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Sessler Lectureship: Professor Julie Biteen, University of Michigan

Professor Julie Biteen headshot
November 30, 2021 - 4:00pm to 5:00pm
Sapp Center Lecture Hall

Sessler Lectureship: Professor Julie Biteen, University of Michigan (Host: W.E. Moerner)

**This seminar is available for in-person attendance.**

"Mapping Biophysical Observations to Biochemical States in Living Microbial Cells"

About the Seminar

Single-molecule microscopy accesses nanometer-scale information with a benchtop microscope, providing a platform to super-resolve fluorescence emission, position, and dynamics, even in living cells. We are building single-molecule methods to address fundamental, unanswered questions in nanotechnology and microbiology. I will introduce the tools that we have developed and then discuss how we applied these experimental methods and data analysis approaches to answer a significant question in cell biology: “How do HP1 proteins recognize and bind methylated histones (H3K9me) to establish transcriptional silencing?” In particular, we investigated the single-molecule dynamics of the HP1 homolog, Swi6, in fission yeast. Using mutants that respectively perturb H3K9me recognition, oligomerization, and nucleic acid binding, we mechanistically defined how each biochemical function associated with Swi6 influences its heterochromatin-specific localization pattern. In sharp contrast with previous in vitro results, we discovered that nucleic acid binding competes with Swi6 chromodomain mediated H3K9me recognition in vivo. These results reveal how HP1 proteins traverse a complex and crowded chromatin landscape on the millisecond timescale and yet recognize H3K9me with high specificity, and the direct, quantitative, and high-resolution approaches have further consequences in understanding subcellular biochemistry and biophysics.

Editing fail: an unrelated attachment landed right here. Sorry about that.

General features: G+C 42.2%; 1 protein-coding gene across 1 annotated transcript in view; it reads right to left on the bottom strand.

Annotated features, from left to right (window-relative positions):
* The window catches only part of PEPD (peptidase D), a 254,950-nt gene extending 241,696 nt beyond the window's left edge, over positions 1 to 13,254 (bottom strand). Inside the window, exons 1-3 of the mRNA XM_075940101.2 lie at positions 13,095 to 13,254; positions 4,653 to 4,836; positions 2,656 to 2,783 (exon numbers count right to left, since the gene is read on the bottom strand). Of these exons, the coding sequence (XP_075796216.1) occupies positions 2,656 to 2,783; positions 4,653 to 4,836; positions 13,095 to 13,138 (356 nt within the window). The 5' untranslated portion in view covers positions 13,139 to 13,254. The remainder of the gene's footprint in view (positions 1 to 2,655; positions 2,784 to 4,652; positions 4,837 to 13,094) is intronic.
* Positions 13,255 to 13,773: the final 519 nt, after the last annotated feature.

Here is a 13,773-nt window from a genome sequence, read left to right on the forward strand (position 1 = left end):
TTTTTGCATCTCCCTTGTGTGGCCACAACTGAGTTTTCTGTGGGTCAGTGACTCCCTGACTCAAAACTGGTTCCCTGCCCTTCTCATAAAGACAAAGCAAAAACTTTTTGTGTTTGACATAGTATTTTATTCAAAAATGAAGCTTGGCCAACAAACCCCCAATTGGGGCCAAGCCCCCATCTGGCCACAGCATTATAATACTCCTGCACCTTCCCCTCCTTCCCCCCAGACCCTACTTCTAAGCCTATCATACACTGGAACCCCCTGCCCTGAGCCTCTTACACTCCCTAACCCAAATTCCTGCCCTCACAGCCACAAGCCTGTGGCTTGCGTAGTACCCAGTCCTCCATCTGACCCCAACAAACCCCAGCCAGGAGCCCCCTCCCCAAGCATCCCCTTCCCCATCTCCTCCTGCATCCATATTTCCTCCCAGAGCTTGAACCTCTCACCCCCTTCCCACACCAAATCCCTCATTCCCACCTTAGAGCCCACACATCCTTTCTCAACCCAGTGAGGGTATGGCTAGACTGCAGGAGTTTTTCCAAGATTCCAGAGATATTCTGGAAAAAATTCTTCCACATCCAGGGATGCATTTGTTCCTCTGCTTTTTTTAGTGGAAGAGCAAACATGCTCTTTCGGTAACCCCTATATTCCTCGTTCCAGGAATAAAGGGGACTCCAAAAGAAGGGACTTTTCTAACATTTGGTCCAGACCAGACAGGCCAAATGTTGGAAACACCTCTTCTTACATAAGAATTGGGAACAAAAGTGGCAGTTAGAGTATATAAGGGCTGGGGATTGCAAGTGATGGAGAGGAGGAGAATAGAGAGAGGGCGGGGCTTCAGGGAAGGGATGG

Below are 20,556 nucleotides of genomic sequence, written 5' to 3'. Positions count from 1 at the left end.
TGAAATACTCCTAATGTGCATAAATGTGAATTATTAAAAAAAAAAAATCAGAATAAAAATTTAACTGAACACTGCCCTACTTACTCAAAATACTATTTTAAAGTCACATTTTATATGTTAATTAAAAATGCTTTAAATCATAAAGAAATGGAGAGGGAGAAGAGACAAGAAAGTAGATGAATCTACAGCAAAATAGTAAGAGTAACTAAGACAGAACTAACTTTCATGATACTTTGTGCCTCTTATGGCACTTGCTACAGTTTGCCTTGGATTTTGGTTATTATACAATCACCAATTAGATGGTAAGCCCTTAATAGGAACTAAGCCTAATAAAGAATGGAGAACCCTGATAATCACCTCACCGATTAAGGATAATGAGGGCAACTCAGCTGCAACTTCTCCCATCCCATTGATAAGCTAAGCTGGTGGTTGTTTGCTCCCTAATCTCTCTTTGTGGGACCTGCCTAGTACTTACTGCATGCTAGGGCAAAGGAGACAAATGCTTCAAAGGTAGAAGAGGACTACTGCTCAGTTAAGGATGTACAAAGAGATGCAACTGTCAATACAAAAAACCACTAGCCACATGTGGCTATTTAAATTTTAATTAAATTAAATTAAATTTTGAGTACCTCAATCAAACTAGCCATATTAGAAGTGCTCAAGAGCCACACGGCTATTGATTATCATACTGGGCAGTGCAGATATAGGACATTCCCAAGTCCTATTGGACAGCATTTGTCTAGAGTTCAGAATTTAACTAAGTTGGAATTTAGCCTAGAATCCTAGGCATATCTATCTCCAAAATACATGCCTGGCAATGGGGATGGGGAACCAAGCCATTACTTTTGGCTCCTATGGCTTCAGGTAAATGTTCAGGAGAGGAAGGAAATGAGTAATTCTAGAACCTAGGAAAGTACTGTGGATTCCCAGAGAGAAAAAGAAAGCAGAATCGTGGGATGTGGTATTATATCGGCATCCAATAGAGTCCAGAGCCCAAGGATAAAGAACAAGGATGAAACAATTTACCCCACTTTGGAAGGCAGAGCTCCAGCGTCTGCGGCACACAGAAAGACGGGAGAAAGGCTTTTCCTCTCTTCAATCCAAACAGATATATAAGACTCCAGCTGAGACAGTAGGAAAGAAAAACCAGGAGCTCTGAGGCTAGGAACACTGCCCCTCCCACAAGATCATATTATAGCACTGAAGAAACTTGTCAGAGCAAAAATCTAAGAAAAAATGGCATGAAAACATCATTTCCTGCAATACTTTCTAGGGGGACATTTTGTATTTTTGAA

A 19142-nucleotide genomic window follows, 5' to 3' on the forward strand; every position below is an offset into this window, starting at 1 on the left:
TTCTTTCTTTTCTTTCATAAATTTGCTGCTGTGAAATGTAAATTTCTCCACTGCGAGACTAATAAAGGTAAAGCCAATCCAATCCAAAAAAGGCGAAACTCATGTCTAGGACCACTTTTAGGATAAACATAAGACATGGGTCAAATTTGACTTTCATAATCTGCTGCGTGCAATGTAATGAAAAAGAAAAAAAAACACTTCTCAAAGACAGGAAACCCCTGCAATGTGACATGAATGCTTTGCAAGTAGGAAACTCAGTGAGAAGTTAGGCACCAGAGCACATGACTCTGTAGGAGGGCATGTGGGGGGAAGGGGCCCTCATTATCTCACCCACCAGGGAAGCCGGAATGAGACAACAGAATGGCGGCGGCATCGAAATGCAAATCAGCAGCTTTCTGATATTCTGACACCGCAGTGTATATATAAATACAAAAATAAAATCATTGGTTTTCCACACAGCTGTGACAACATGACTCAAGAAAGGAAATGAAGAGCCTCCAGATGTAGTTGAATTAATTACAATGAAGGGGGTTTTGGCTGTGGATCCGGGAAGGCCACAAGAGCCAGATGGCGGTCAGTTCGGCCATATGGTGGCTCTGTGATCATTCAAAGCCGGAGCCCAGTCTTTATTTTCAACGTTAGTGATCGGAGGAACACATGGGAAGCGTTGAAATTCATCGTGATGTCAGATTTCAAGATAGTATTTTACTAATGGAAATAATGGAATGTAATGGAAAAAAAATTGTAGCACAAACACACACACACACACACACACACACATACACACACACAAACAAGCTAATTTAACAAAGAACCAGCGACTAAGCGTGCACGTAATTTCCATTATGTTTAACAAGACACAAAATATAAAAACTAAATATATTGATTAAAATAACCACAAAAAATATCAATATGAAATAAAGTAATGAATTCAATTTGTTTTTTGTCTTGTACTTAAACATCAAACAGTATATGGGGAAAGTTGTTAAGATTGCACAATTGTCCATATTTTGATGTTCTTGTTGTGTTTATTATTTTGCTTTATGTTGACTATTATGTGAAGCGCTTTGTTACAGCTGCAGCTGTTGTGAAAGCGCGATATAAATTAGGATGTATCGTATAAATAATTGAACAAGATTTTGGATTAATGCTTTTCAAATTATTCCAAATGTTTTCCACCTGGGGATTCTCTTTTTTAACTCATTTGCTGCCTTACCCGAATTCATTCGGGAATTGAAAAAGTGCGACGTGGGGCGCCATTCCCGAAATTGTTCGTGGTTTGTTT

About the Speaker

Julie Biteen is a Professor of Chemistry and of Biophysics at the University of Michigan where her research program develops single-molecule fluorescence and super-resolution microscopy for applications to microbiology and nanomaterials. Dr. Biteen earned an A.B. in Chemistry at Princeton University and a Masters in Applied Physics and a Ph.D. in Chemistry at Caltech. Dr. Biteen trained as a postdoc in the lab of W. E. Moerner at Stanford University, studying structural proteins in living bacteria cells with single-molecule imaging, before joining the University of Michigan faculty in 2010. Based on algorithms for single-molecule localization, tracking, and quantification; investigations of plasmon-coupled fluorescence; and adaptations for cell types including anaerobes and autofluorescent bacteria, the Biteen Lab has achieved fundamental insight of relevance to human health and nanoscience and has developed approaches that can be further applied to other problems in physics, chemistry, and biology. Biteen is a Senior Editor for the Journal of Physical Chemistry and a member of the DOE Biological and Environmental Research Advisory Committee (BERAC). She has been recognized by numerous awards, including the Sessler Distinguished Alumni Lectureship at Stanford (2021), an NSF Award for Special Creativity (2020), the Margaret Oakley Dayhoff Award for Women in Biophysical Sciences (2017), and the Journal of Physical Chemistry Award Lectureship (2016).

Image credit: Michigan Photography

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